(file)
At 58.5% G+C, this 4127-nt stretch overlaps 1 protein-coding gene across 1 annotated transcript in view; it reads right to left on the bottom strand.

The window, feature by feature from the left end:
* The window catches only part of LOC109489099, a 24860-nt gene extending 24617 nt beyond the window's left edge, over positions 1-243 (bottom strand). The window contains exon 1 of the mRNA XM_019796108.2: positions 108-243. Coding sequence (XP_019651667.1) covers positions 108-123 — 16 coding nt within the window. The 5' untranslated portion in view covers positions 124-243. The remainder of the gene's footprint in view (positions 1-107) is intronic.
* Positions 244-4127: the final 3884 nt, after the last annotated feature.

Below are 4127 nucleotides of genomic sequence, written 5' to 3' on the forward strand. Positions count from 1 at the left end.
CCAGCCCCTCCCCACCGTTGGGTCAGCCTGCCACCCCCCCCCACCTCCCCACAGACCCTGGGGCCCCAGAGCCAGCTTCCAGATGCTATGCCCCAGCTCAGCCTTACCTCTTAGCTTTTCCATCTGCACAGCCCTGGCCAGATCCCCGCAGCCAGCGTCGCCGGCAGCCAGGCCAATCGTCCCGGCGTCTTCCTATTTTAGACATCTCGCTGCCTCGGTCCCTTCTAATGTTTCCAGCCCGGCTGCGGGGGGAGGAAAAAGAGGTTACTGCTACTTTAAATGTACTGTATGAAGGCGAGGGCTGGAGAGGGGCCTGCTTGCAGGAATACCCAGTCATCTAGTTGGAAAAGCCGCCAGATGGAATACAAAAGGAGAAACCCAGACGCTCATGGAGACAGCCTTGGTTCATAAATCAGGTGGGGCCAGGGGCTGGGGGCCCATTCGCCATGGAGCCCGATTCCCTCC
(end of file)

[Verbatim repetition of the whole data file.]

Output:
At 58.5% G+C, this 4127-nt stretch overlaps 1 protein-coding gene across 1 annotated transcript in view; it reads right to left on the bottom strand.

The window, feature by feature from the left end:
* The window catches only part of LOC109489099, a 24860-nt gene extending 24617 nt beyond the window's left edge, over positions 1-243 (bottom strand). The window contains exon 1 of the mRNA XM_019796108.2: positions 108-243. Coding sequence (XP_019651667.1) covers positions 108-123 — 16 coding nt within the window. The 5' untranslated portion in view covers positions 124-243. The remainder of the gene's footprint in view (positions 1-107) is intronic.
* Positions 244-4127: the final 3884 nt, after the last annotated feature.

Below are 4127 nucleotides of genomic sequence, written 5' to 3' on the forward strand. Positions count from 1 at the left end.
CCAGCCCCTCCCCACCGTTGGGTCAGCCTGCCACCCCCCCCCACCTCCCCACAGACCCTGGGGCCCCAGAGCCAGCTTCCAGATGCTATGCCCCAGCTCAGCCTTACCTCTTAGCTTTTCCATCTGCACAGCCCTGGCCAGATCCCCGCAGCCAGCGTCGCCGGCAGCCAGGCCAATCGTCCCGGCGTCTTCCTATTTTAGACATCTCGCTGCCTCGGTCCCTTCTAATGTTTCCAGCCCGGCTGCGGGGGGAGGAAAAAGAGGTTACTGCTACTTTAAATGTACTGTATGAAGGCGAGGGCTGGAGAGGGGCCTGCTTGCAGGAATACCCAGTCATCTAGTTGGAAAAGCCGCCAGATGGAATACAAAAGGAGAAACCCAGACGCTCATGGAGACAGCCTTGGTTCATAAATCAGGTGGGGCCAGGGGCTGGGGGCCCATTCGCCATGGAGCCCGATTCCCTCC